Transition to democracy in Burma (known officially as “Myanmar”) was inevitably going to be fraught with difficulties and setbacks. The resounding victory of Aung San Suu Kyi’s National League for Democracy (NLD) in November 2015 was progress enough, but the acceptance of this result by the ruling military was seen as an even bigger step towards rebuilding the country’s democratic institutions. However, the rapid rewriting of the constitution by the Thein Sein ministry, which effectively barred Suu Kyi from the presidency, demonstrates the difficulties Burma still faces if it is to fully embrace democracy. This, coupled with continuing ethnic discrimination and the painfully slow progression of government transparency points towards a nation struggling to accept its new identity.
In recent months, Aung San Suu Kyi’s style of leadership has come under increased scrutiny. The recent publication of the The Lady and the Generals: Aung San Suu Kyi and Burma’s struggle for freedom by Peter Popham, which describes the new leader as a “ravenous egoist” has only served to fuel western anxieties regarding the direction of Burma’s new leadership. Even many of her sympathisers are reportedly dismayed at her authoritarian and centralist running of the NDL and the creation of a “prime ministerial” role which she is to fill will allow her to extend this style of leadership beyond the confines of the party.
Her seemingly authoritarian leadership style has also sparked worry and even condemnation internationally. Initially admired by western leaders as a proponent of liberal democracy, Suu Kyi has recently adopted a more populist tone with regards to Burma’s ethnic minorities. She reportedly instructed the US Ambassador not to use the term “Rohingya” when describing the minority Muslim population, preferring the term “associate citizens” – a statement that attracted widespread international condemnation. Furthermore, the recent rise of nationalism in Burma, clearly manifested by the protests outside the US embassy in Rangoon (officially known as “Yangon”) and the “No Muslims allowed overnight, no Muslims allowed to rent houses, no marriage with Muslims” signs that are being erected in towns across the country are eerily reminiscent of the systematic racism that took hold of Britain in the 1960s. Seen as a reaction to the election of a supposedly “liberal” government, the inability of the NLD to appropriately challenge this discrimination suggests the emergence of a dangerous duality of reactive nationalism and institutional complacency.
Of course, Suu Kyi’s party was elected on the platform of ending racial and ethnic tensions in Burma and it would therefore be unjust to suggest she has no concern for the protection of ethnic minorities. The NLD pledged during the election to put a stop to the civil unrest in the west of the country between the majority Buddhist population and the Rohingya minority, who are considered to be Islamist insurgents from Bangladesh. However, she seems unable to implement any policies to deliver this pledge primarily because of the continued influence of the military, who automatically hold 25% of the seats in the national parliament and maintain control of many important government departments. However, as Suu Kyi arrives in Thailand for her second official visit as “state counsellor” the mass emigration of Rohingya from Burma to Thailand is unlikely to be discussed, an absence that is difficult to justify and will undoubtedly attract further international condemnation.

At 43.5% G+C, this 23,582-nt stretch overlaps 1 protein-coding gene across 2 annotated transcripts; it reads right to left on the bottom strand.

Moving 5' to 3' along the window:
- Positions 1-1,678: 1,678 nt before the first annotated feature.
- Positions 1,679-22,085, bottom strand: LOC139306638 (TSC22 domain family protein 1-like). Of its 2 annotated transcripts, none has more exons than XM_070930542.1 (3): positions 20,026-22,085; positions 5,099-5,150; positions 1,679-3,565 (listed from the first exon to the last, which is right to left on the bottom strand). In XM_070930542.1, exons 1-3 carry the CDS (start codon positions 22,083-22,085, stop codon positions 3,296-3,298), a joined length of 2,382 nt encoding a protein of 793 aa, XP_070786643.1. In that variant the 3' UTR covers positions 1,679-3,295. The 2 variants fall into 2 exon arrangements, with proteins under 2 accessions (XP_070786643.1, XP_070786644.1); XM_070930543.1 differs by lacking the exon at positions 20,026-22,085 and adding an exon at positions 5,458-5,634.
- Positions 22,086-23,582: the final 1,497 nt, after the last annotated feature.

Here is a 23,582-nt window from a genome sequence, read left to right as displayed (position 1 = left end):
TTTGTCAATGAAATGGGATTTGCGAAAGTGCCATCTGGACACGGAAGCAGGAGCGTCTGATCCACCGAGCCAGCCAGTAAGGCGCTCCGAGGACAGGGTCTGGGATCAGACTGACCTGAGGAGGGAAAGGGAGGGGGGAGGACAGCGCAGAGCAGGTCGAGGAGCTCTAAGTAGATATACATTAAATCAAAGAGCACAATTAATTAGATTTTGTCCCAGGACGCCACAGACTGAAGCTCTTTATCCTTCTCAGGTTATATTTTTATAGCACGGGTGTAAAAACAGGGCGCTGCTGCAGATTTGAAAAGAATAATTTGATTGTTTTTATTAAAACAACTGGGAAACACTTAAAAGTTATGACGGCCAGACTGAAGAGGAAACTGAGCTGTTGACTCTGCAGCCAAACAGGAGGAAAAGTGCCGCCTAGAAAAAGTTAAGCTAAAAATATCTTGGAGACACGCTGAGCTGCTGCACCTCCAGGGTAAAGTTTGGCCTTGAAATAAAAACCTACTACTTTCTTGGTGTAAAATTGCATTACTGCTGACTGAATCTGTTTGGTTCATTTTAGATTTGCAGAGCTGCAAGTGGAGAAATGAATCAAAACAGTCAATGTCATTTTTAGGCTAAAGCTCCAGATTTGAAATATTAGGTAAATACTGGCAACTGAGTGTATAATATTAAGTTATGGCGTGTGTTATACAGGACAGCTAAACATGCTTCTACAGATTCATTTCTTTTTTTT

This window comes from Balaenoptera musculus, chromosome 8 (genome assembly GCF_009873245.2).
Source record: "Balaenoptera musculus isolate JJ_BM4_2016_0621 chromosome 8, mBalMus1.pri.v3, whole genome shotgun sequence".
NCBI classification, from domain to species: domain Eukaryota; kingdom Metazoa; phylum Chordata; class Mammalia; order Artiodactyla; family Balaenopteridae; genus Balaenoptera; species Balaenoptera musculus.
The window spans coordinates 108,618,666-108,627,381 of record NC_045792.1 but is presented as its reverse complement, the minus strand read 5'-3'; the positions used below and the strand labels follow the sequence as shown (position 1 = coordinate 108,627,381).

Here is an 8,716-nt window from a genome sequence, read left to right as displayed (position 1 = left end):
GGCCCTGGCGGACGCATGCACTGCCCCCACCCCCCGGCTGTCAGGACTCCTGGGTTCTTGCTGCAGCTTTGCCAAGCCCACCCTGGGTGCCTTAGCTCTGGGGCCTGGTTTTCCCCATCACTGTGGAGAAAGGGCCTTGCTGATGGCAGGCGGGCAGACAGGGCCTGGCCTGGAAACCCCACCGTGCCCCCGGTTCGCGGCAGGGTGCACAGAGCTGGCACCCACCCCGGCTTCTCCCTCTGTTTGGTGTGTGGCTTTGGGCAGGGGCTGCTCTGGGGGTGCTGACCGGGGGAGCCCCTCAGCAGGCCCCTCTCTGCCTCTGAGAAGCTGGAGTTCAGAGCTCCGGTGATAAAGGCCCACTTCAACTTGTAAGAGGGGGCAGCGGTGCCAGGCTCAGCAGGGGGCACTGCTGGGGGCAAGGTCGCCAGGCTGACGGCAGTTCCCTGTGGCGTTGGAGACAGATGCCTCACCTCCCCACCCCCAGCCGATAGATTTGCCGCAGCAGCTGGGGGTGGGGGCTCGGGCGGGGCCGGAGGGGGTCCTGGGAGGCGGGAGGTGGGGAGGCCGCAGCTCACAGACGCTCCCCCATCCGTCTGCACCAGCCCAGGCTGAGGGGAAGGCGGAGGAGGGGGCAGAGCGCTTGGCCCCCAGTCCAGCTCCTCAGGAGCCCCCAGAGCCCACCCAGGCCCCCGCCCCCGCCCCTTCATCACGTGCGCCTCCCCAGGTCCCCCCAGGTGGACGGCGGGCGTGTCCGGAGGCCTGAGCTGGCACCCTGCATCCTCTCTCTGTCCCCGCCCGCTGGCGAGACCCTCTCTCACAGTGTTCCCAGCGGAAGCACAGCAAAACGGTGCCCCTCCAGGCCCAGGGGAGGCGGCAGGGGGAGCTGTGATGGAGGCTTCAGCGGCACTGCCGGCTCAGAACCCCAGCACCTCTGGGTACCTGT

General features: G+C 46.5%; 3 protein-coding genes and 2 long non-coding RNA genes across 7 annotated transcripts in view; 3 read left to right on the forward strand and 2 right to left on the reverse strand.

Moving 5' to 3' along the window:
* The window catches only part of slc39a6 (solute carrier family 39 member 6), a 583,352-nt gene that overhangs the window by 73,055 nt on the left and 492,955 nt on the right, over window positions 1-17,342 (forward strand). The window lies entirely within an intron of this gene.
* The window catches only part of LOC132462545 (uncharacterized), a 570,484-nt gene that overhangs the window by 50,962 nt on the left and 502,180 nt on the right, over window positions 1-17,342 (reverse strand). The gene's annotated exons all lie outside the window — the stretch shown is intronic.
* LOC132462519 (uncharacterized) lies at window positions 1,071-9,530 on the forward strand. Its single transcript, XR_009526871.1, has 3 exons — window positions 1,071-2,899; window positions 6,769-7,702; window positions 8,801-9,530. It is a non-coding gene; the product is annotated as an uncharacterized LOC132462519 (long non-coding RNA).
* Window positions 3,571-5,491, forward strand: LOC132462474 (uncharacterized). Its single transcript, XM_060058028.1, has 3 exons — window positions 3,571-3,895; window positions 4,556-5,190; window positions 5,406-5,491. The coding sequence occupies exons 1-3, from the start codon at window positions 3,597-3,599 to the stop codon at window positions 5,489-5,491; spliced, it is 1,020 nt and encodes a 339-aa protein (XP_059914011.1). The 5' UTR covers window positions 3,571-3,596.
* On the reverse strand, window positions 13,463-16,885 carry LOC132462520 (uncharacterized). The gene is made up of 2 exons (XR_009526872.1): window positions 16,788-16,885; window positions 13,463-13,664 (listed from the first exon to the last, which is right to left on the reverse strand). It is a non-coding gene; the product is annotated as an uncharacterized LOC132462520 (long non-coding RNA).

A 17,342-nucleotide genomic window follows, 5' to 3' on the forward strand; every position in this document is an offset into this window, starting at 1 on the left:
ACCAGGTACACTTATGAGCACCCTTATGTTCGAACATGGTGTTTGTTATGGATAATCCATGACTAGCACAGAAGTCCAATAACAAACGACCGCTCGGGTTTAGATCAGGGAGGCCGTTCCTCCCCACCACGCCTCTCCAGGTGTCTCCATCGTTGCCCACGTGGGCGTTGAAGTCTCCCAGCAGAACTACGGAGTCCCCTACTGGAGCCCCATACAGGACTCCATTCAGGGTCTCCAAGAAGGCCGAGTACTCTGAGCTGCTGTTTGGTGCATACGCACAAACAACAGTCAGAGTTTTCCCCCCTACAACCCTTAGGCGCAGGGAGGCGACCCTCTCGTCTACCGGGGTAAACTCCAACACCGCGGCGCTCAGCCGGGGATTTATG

Having assumed the role of Foreign Minister in March of this year, Suu Kyi has also faced the challenge of persuading western governments, notably the US, to lift sanctions on Burma and allow international investment to stimulate the economy. As part of her wider aim to reduce income inequality and poverty in the country, Suu Kyi hopes to open up the Burmese economy to international investors, allowing the country to experience the rapid growth many of its neighbours have enjoyed in recent years. However, the reluctance of the US State Department to completely abolish economic sanctions in the country is demonstrative of the progress Burma still needs to make in order to be considered a democratic nation compatible with western economic interests. Indeed, only 3 state banks and 7 companies have been taken off the US blacklist and 6 companies have in fact been added since the NLD assumed power. This painfully slow normalisation of economic relations between Burma and the west is a clear reflection of the challenges the country is facing in its slow transition from an oppressive military dictatorship to a fully-fledged liberal democracy.
The progress Burma has made in recent years has been remarkable - no one can dispute that. In five short years, Burma has transitioned from being an autocratic militarist state to a country that holds regular democratic elections, respecting the will of the people. However, the challenges posed by continued military influence and the rising nationalist sentiment amongst the Buddhist majority poses a new and possibly dangerous raft of threats to this fledgling democracy, challenges which must be confronted head-on if the hope of a free and democratic Burma is ever to be realised.
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